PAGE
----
Based on a story by Jason Ellis and Michael Tully, “FetusInFetu” is an album about Dirt Bones: A man fighting a dark secret in a post-apocalyptic world. It is a concept of a set of twins born into one body, but of two different minds. Mixed by Michael Patterson (Puscifer/Nine Inch Nails/Beck/Moby) and Mastered by Paul Logus (Anthrax/Pantera/Public Enemy), the album was created and performed by HATEBEAN, a collective featuring members of the Jason Ellis Show off Faction, SiriusXM channel 41.
I’m not even going to attempt to describe the breadth of the work of HATEBEAN in a few sentences – it would take a book, frankly, and that’s meant as a compliment. They have created just about everything under the sun on this album that is crazy, conceptual, progressive and artful.
The depth, intricacy, intimacy and diversity of “FetusInFetu” is astounding. Taken as a whole, the can album seem a bit overwhelming at first, but when you bite off one piece at a time and just enjoy it for what it is, you will be enchanted by its magnificence. If HATEBEAN continue to produce albums of this magnitude, no-one is going to give a flying fig what they call it or in whatever guise it comes.
Kicking off in truly dramatic style with ‘In The Beginning’, it’s a curtain raiser which acts as an overture to the vast scale and grandeur of what is to follow. Given a taster, you might expect a lull, but second track in, ‘Heinous’, feels like it would be more at home as the final track in the way it builds into an all-encompassing giant monolith of sound – akin to a final flurry rather than an introduction.
It’s no false dawn either; the sound of the album is huge with each passing song possessing blockbuster qualities. “FetusInFetu” is ambitious and grand on a big scale, occasionally verging towards musical theatre, maybe not surprising considering the massive production on display here.
Packed with stirring moments, there is a surprising lack of the indulgence you might expect with the genre, no endless guitar noodling, or extravagant keyboard gestures. Outdoing anything contemporaries have recently offered, HATEBEAN toss aside the usual clichéd rock rulebook.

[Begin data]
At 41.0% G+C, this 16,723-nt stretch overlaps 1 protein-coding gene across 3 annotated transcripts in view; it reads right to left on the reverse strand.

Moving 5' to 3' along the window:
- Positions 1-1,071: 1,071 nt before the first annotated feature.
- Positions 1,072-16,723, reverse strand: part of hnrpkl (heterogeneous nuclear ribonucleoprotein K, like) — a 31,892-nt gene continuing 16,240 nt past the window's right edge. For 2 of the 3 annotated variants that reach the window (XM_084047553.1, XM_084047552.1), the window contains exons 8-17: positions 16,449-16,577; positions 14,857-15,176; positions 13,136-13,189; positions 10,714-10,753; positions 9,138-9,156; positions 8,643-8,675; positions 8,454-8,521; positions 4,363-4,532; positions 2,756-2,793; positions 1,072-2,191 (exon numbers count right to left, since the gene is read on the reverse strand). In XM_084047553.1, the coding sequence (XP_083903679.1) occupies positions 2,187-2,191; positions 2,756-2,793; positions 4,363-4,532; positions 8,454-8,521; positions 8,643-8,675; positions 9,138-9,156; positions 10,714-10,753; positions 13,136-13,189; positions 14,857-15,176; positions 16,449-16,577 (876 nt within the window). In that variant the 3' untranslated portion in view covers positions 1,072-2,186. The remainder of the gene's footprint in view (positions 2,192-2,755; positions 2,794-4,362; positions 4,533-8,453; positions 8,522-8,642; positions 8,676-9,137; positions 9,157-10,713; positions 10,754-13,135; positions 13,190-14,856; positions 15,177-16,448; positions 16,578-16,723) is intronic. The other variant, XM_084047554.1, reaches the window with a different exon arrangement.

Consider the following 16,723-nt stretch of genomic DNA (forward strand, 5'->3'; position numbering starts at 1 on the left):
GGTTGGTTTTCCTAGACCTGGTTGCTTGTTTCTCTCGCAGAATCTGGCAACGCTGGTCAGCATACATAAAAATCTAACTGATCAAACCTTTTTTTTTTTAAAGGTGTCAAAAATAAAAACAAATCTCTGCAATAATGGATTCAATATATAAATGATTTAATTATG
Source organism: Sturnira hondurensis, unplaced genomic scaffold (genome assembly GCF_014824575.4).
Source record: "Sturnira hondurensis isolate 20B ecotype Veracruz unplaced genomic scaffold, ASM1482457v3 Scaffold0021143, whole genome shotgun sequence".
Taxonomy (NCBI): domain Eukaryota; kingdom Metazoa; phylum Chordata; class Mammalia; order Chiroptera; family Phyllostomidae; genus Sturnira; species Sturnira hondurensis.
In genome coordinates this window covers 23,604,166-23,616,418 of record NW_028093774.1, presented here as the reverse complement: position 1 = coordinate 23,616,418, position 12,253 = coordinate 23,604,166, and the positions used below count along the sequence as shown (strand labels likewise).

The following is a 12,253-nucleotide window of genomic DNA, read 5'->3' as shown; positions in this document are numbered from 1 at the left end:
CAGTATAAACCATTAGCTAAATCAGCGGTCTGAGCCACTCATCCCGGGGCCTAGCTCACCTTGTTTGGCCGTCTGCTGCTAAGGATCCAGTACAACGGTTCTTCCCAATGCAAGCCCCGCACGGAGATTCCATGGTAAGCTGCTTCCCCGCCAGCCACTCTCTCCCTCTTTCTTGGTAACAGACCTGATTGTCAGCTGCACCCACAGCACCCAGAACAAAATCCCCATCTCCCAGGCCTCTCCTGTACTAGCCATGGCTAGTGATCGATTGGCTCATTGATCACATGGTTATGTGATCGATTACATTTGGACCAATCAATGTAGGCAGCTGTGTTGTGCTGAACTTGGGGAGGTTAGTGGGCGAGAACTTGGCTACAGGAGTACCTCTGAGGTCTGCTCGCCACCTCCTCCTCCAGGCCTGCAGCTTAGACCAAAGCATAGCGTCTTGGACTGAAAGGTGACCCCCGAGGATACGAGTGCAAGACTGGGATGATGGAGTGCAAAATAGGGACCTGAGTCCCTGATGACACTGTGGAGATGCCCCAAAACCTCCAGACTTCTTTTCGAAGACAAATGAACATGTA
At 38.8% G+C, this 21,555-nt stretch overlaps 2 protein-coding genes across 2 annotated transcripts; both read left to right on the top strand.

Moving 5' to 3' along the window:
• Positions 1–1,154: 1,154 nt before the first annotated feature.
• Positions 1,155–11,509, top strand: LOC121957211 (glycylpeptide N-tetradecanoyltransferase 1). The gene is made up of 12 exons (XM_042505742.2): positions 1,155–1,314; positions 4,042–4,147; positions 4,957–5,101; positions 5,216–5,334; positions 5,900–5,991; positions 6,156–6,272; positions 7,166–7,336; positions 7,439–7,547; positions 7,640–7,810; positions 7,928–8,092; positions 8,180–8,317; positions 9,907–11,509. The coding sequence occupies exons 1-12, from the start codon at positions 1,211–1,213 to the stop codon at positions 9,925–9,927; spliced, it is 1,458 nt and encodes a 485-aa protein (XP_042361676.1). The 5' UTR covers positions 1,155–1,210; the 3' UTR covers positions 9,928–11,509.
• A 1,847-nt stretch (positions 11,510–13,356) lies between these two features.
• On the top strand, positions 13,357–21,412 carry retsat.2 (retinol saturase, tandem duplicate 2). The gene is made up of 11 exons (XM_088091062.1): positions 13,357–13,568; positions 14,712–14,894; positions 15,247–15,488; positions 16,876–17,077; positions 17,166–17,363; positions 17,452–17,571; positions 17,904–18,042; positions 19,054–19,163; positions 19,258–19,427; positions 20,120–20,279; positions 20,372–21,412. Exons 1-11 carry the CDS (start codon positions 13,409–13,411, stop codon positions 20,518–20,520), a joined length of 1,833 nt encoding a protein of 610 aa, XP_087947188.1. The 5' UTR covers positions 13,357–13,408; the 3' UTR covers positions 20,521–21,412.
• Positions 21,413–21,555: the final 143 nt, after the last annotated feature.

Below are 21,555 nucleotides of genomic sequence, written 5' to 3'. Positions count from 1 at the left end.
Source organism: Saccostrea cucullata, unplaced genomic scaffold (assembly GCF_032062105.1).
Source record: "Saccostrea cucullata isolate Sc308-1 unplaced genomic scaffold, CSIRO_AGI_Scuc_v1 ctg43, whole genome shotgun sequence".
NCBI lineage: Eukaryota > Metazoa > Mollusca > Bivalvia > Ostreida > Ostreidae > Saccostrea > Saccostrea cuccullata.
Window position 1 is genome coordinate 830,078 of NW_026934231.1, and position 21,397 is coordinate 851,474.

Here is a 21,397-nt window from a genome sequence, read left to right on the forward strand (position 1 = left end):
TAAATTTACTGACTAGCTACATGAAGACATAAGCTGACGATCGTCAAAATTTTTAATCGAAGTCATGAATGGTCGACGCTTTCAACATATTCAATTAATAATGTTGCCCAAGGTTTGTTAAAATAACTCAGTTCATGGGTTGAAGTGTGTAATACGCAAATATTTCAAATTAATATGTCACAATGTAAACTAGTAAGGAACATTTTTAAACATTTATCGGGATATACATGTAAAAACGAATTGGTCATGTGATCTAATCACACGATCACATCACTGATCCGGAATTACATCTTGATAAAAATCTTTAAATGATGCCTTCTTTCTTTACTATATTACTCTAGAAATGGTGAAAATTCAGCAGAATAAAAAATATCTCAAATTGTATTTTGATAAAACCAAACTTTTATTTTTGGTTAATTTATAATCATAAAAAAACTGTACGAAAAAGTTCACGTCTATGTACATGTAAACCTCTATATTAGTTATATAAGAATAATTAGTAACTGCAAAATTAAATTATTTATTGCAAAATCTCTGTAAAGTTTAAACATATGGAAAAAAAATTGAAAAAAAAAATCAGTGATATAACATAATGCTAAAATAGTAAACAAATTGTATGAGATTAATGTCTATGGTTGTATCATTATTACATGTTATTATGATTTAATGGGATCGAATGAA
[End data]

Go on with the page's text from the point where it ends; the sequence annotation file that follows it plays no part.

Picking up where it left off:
As each track goes by you become aware that the music of this band is the uncommon result of an uncompromising vision and style. All put together, you have an album that retains the rich quality and atmosphere of an epic cinematic experience.
The atmosphere remains bold and vast throughout, and it can easily be said that individual songs have a memorable impact, due to what’s probably one of HATEBEAN’s biggest skills — writing structurally complex songs while retaining simplicity – a similar trait also runs through Pink Floyd’s music.
Without breaking down each track, I can truly say that there are plenty of immaculate moments on “FetusInFetu”. Particularly impressive are songs such as “Blue”, “Out Of Mind”, “Twin Within”, “Sunburn”, “Motionless and Obedient” and “Amen”.
While the material on the album is impressive to say the least, I can also safely say that the group delivers practical execution of their material to the point of virtual perfection. “FetusInFetu” enjoys a rich, almost symphonic production that sometimes even attempts to outshine the music itself. It’s one thing to have a polished big-budget sounding production, but it takes some level of vision and genius to find the optimal warmth and frame for a band’s sound.
Something HATEBEAN, Michael Patterson and Paul Logus have achieved here.The drum work is thick and heavy, the guitars sound rich and layered, and the bass work is consistently audible. From a technical standpoint, “FetusInFetu” arguably succeeds beyond any other concept rock album I’ve heard this year.
Not bad, considering that the idea of a band and album, started out as a joke when radio host Jason Ellis on SiriusXM told his boss, Will Pendarvis, “Well YOU should make an album! One of those concept records.”
Pendarvis took the statement to heart and set out to make a graphic novel in audio form, with help from his son, Wylie Pendarvis, who wrote a major slice of the music. Bear in mind too, that Will Pendarvis had never sung or written lyrics in his whole life, before this challenge became a recorded reality.